Every baby is born to breast-feed; it is a natural way for a newborn to be nourished. There are many benefits of breastfeeding for both the baby and the mom. Breastfeeding is relatively easy to learn how to do and there is plenty of support and information about how to breastfeed. Nutrition is important and a basic tool for successful breastfeeding.
Breastfeeding Benefits for Both Mom & Baby
Babies benefit from breastfeeding because studies show that those babies who are breastfed for the first six months of life are less likely to develop diarrhea, ear infections, or respiratory illnesses. There are also studies that show it is also possible that breastfed babies are less likely to become obese as children.
The baby and mom benefit because breastfeeding naturally creates a stronger bond between mom and baby.
Moms benefit because breastfeeding delays the return of menstruation and can also help to space pregnancies out more. Breastfeeding has also been shown to reduce the mom’s risk for both breast and ovarian cancer.
Breastfeeding benefits families because it costs less to breastfeed than it does to bottle feed, saves on health costs for the baby and mom, which contributes to a healthier society.
07 Tips for Breastfeeding – Guide to New Mum
New moms know that breastfeeding is not a Kodak moment. Although it is frequently portrayed as the most natural thing in the world, it is rarely as easy as simply sitting down with baby and placing the little one on the breast. Moving the entire procedure from chore to joy sometimes takes a bit of work and breastfeeding tips for new moms need to go beyond the mechanics of the process and take into consideration the surrounding problems and issues as well.
1. Read Relevant Informational Material
Most moms-to-be are presented with lots of reading material concerning pregnancy including how the body prepares for breastfeeding and the benefits to the post-natal body and to the baby of breastfeeding. These informational pamphlets usually also contain information about how to breastfeed and about the value of good prenatal care so that your baby has a better chance of going to full-term so that you can have a smoother start to your breastfeeding as opposed to your baby having to be in NICU which may delay the ability of your baby to nurse.
There are many sources available regarding milk for pregnant mom for learning how to breastfeed including books, magazines, Websites, support groups etc. Your doctor can also tell you about some sources in your community that can be supportive of your breastfeeding.
2. Consult with Hospital Lactation Staff
Most hospitals have lactation consultants on staff. These consultant are trained in not only knowing how to breastfeed but in how to teach new moms how to successfully breastfeed. They are usually available in the hospital to show you the best way to have your baby latch-on and the many proper positions you can use to hold your baby while nursing.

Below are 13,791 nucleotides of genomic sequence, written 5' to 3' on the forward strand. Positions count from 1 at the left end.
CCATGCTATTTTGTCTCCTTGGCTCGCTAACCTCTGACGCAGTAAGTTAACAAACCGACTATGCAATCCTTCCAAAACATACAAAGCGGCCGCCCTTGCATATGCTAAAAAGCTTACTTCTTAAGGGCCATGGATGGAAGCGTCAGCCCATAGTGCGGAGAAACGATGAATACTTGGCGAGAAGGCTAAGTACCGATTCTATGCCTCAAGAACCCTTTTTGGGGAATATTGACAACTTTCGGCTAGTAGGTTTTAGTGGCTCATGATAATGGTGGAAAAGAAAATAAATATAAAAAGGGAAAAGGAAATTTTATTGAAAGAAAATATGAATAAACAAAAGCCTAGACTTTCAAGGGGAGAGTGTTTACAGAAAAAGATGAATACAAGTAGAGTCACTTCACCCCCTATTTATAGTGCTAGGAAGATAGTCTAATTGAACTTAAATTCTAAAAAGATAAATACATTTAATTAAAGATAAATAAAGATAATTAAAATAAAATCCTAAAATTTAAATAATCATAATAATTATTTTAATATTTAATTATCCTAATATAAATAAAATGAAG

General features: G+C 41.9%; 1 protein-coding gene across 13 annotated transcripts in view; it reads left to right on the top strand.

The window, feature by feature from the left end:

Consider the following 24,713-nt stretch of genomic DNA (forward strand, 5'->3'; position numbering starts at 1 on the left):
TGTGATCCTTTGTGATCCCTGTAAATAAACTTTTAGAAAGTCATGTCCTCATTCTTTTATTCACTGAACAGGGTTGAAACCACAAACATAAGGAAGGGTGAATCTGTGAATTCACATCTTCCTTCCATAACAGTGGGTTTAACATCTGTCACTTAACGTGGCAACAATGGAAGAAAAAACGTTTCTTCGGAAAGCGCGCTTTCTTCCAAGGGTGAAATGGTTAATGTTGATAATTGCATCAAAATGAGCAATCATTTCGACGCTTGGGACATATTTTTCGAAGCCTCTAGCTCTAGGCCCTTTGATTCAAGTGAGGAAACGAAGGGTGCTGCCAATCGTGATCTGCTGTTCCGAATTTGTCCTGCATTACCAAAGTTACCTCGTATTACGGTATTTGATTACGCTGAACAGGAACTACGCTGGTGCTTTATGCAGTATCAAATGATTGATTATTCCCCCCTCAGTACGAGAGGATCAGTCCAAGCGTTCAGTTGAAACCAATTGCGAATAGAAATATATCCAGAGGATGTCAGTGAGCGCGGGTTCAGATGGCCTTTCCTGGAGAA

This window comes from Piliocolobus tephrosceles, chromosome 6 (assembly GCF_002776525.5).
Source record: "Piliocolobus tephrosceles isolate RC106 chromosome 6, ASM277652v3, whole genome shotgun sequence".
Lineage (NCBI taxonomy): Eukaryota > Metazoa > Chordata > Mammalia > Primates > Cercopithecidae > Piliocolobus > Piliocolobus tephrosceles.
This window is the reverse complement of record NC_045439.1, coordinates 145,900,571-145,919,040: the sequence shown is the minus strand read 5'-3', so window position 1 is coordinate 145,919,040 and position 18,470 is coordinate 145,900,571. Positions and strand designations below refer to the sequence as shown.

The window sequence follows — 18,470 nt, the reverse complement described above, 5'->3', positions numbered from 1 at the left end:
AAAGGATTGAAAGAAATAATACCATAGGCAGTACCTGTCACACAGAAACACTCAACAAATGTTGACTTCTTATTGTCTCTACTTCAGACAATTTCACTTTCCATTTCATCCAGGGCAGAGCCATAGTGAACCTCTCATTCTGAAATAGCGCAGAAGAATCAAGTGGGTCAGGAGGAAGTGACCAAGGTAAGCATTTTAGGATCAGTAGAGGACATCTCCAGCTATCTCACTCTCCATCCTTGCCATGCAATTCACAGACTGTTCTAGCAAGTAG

3. Drink Plenty of Water
Every breastfeeding mom needs to understand the connection between proper nutrition and water intake and the success of her breastfeeding endeavors. While breastfeeding you may become thirstier than otherwise, and you may develop a larger appetite than before you started breastfeeding this is all normal and your body’s way of letting you know how important water and proper food is for your body .
4. Use of Technological Devices
Turn your chore mentality into a more joy oriented experience by using technology. Breast pumps are wonderful devices that allow you to relieve the engorgement of your breasts and at the same time get your baby’s father involved in taking over feeding duty.
5. Get Proper Rest
The more relaxed you are the easier it will be for you to experience letdown, so that your baby will be able to get the most milk possible with each feeding.
6. Split Your Nursing
Be sure to split your nursing session between both breasts, letting your baby feed for the same amount of time from each side. This will help you keep your milk production steady.
7. Monitor Baby Nursing Need
Your baby’s need to nurse will change as he or she grows. You can refer or make your own feeding chart, providing the information that you need to know about how frequently your baby should feed and how to go about adding solid foods to your baby’s diet when the time comes.
Don’t be embarrassed to ask for help if you need it. Having difficulty breastfeeding or requiring support is normal. It doesn’t mean you’re not cut out to be a mother or that there is something wrong with you and your baby. Above all, remember that practice makes perfect. Keep trying and be as patient as possible.